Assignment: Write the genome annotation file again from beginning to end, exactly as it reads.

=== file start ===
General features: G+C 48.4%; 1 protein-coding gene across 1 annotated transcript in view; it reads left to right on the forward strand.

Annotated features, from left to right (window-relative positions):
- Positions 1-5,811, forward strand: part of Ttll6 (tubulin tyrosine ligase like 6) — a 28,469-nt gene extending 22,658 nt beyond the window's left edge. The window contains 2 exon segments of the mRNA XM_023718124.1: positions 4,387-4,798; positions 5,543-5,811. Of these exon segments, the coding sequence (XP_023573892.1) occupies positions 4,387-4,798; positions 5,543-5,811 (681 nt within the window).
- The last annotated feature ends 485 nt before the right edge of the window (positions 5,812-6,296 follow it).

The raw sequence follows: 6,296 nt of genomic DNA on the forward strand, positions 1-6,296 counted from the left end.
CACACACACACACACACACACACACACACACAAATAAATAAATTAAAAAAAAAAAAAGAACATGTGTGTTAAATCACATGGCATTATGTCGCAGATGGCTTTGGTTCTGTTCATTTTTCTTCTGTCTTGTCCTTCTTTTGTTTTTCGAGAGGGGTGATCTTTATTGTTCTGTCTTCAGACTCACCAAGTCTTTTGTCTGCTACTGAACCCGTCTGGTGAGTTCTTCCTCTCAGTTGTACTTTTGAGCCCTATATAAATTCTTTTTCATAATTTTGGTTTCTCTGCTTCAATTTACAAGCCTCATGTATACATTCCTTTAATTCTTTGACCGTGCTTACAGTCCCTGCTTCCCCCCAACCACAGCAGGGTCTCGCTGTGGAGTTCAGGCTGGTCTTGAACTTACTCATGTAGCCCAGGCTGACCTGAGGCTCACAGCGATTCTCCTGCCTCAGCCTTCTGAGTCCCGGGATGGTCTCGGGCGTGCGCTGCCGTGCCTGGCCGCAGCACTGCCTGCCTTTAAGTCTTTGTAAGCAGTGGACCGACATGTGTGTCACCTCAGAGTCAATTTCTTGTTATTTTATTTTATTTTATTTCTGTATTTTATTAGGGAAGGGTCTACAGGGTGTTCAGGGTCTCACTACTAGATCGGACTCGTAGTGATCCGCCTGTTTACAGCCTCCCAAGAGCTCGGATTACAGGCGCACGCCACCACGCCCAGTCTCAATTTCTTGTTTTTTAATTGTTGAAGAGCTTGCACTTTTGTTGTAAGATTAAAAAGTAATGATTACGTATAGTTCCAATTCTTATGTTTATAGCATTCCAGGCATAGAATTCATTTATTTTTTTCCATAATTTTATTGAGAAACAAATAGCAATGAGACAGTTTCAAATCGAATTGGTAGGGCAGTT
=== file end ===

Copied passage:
General features: G+C 48.4%; 1 protein-coding gene across 1 annotated transcript in view; it reads left to right on the forward strand.

Annotated features, from left to right (window-relative positions):
- Positions 1-5,811, forward strand: part of Ttll6 (tubulin tyrosine ligase like 6) — a 28,469-nt gene extending 22,658 nt beyond the window's left edge. The window contains 2 exon segments of the mRNA XM_023718124.1: positions 4,387-4,798; positions 5,543-5,811. Of these exon segments, the coding sequence (XP_023573892.1) occupies positions 4,387-4,798; positions 5,543-5,811 (681 nt within the window).
- The last annotated feature ends 485 nt before the right edge of the window (positions 5,812-6,296 follow it).

The raw sequence follows: 6,296 nt of genomic DNA on the forward strand, positions 1-6,296 counted from the left end.
CACACACACACACACACACACACACACACACAAATAAATAAATTAAAAAAAAAAAAAGAACATGTGTGTTAAATCACATGGCATTATGTCGCAGATGGCTTTGGTTCTGTTCATTTTTCTTCTGTCTTGTCCTTCTTTTGTTTTTCGAGAGGGGTGATCTTTATTGTTCTGTCTTCAGACTCACCAAGTCTTTTGTCTGCTACTGAACCCGTCTGGTGAGTTCTTCCTCTCAGTTGTACTTTTGAGCCCTATATAAATTCTTTTTCATAATTTTGGTTTCTCTGCTTCAATTTACAAGCCTCATGTATACATTCCTTTAATTCTTTGACCGTGCTTACAGTCCCTGCTTCCCCCCAACCACAGCAGGGTCTCGCTGTGGAGTTCAGGCTGGTCTTGAACTTACTCATGTAGCCCAGGCTGACCTGAGGCTCACAGCGATTCTCCTGCCTCAGCCTTCTGAGTCCCGGGATGGTCTCGGGCGTGCGCTGCCGTGCCTGGCCGCAGCACTGCCTGCCTTTAAGTCTTTGTAAGCAGTGGACCGACATGTGTGTCACCTCAGAGTCAATTTCTTGTTATTTTATTTTATTTTATTTCTGTATTTTATTAGGGAAGGGTCTACAGGGTGTTCAGGGTCTCACTACTAGATCGGACTCGTAGTGATCCGCCTGTTTACAGCCTCCCAAGAGCTCGGATTACAGGCGCACGCCACCACGCCCAGTCTCAATTTCTTGTTTTTTAATTGTTGAAGAGCTTGCACTTTTGTTGTAAGATTAAAAAGTAATGATTACGTATAGTTCCAATTCTTATGTTTATAGCATTCCAGGCATAGAATTCATTTATTTTTTTCCATAATTTTATTGAGAAACAAATAGCAATGAGACAGTTTCAAATCGAATTGGTAGGGCAGTT